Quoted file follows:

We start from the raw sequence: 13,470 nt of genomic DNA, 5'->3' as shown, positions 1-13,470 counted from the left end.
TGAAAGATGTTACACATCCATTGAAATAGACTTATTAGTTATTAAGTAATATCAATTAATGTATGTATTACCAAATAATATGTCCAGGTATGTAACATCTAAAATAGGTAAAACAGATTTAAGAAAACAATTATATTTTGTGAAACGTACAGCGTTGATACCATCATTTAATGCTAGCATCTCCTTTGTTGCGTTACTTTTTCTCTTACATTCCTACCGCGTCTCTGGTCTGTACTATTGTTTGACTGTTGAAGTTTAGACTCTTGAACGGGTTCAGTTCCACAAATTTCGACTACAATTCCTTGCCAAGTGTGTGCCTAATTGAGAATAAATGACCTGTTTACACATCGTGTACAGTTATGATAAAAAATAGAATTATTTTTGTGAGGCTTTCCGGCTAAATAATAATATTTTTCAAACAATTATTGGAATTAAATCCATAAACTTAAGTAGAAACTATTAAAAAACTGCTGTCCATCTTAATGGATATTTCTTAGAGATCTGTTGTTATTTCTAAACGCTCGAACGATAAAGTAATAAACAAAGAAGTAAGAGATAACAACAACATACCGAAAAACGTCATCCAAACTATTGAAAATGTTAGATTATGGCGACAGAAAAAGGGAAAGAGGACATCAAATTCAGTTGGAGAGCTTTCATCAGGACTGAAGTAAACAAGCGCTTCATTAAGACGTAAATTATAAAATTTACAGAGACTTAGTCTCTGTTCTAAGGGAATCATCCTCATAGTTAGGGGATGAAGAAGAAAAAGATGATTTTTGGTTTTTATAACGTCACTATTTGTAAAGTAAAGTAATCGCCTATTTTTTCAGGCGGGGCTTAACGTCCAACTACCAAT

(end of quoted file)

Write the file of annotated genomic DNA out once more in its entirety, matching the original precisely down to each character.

We start from the raw sequence: 13,470 nt of genomic DNA, 5'->3' as shown, positions 1-13,470 counted from the left end.
TGAAAGATGTTACACATCCATTGAAATAGACTTATTAGTTATTAAGTAATATCAATTAATGTATGTATTACCAAATAATATGTCCAGGTATGTAACATCTAAAATAGGTAAAACAGATTTAAGAAAACAATTATATTTTGTGAAACGTACAGCGTTGATACCATCATTTAATGCTAGCATCTCCTTTGTTGCGTTACTTTTTCTCTTACATTCCTACCGCGTCTCTGGTCTGTACTATTGTTTGACTGTTGAAGTTTAGACTCTTGAACGGGTTCAGTTCCACAAATTTCGACTACAATTCCTTGCCAAGTGTGTGCCTAATTGAGAATAAATGACCTGTTTACACATCGTGTACAGTTATGATAAAAAATAGAATTATTTTTGTGAGGCTTTCCGGCTAAATAATAATATTTTTCAAACAATTATTGGAATTAAATCCATAAACTTAAGTAGAAACTATTAAAAAACTGCTGTCCATCTTAATGGATATTTCTTAGAGATCTGTTGTTATTTCTAAACGCTCGAACGATAAAGTAATAAACAAAGAAGTAAGAGATAACAACAACATACCGAAAAACGTCATCCAAACTATTGAAAATGTTAGATTATGGCGACAGAAAAAGGGAAAGAGGACATCAAATTCAGTTGGAGAGCTTTCATCAGGACTGAAGTAAACAAGCGCTTCATTAAGACGTAAATTATAAAATTTACAGAGACTTAGTCTCTGTTCTAAGGGAATCATCCTCATAGTTAGGGGATGAAGAAGAAAAAGATGATTTTTGGTTTTTATAACGTCACTATTTGTAAAGTAAAGTAATCGCCTATTTTTTCAGGCGGGGCTTAACGTCCAACTACCAAT